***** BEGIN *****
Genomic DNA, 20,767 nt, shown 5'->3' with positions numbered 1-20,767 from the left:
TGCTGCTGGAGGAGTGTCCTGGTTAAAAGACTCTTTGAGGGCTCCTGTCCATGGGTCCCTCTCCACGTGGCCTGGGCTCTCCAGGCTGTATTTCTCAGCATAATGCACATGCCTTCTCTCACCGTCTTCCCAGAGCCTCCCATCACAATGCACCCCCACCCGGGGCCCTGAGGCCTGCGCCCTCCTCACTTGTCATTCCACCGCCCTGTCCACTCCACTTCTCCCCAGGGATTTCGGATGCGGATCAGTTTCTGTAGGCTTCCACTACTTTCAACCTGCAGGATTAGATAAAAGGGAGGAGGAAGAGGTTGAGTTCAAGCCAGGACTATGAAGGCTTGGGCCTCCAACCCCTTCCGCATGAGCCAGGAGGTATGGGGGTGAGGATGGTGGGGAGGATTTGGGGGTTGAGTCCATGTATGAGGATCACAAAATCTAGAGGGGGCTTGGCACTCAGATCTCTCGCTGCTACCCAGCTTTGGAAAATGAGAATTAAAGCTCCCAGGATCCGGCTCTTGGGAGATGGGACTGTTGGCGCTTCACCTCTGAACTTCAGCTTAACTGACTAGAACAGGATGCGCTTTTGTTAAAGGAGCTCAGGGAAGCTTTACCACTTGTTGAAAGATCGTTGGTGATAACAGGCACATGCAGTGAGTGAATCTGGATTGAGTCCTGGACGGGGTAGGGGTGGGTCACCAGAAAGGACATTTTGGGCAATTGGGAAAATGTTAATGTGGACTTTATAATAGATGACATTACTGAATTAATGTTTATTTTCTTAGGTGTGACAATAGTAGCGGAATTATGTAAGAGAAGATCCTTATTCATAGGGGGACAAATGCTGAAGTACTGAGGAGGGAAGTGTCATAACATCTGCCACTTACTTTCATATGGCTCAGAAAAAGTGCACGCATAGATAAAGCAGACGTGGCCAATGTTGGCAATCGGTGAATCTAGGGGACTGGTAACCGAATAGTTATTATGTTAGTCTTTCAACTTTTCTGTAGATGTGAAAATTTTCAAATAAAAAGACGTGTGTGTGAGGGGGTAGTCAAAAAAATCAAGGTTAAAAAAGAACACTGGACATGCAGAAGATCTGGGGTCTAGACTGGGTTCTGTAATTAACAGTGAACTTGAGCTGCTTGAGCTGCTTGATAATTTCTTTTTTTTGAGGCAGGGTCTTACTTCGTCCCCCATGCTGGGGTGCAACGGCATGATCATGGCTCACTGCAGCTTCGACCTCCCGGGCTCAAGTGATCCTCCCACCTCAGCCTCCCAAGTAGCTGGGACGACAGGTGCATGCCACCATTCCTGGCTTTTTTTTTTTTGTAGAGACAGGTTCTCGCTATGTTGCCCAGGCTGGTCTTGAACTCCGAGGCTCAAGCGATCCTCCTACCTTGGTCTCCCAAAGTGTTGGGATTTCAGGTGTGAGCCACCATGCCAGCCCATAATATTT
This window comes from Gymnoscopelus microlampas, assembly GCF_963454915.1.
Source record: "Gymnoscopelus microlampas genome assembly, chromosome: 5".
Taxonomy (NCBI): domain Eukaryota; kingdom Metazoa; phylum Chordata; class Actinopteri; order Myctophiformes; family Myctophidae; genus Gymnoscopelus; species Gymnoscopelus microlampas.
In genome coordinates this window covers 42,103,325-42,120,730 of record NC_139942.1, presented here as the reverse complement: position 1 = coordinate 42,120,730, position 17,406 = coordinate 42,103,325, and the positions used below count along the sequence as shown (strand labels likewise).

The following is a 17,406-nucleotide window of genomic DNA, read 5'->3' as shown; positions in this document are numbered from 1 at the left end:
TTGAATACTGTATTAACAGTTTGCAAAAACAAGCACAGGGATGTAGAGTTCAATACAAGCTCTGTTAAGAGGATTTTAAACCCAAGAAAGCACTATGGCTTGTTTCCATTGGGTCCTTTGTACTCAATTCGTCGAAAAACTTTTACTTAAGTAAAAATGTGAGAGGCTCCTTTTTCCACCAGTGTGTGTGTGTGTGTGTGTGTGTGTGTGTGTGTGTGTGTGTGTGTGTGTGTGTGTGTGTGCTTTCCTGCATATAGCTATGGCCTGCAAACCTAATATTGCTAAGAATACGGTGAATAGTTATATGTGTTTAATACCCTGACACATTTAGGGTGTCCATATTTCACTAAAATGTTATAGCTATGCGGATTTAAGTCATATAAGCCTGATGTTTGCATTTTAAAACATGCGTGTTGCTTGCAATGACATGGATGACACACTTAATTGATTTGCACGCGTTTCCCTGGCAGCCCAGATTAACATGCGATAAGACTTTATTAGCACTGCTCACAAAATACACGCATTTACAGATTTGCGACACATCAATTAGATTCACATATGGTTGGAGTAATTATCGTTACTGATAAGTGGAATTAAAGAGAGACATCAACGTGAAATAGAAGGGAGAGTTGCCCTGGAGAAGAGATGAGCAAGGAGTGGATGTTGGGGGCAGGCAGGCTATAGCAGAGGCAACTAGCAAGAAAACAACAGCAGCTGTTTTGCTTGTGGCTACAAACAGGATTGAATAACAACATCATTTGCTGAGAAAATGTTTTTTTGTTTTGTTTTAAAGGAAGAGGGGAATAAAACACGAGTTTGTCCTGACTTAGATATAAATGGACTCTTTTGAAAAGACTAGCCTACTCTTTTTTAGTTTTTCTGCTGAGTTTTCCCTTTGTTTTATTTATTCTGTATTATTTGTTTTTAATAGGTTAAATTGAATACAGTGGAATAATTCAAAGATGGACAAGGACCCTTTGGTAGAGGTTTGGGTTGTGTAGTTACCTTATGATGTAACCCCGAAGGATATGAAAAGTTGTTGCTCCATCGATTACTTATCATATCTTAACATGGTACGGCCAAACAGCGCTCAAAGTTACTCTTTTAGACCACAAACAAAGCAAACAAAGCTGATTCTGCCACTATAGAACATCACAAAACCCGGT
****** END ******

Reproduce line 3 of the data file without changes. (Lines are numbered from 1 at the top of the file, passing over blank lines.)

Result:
This window comes from Gymnoscopelus microlampas, assembly GCF_963454915.1.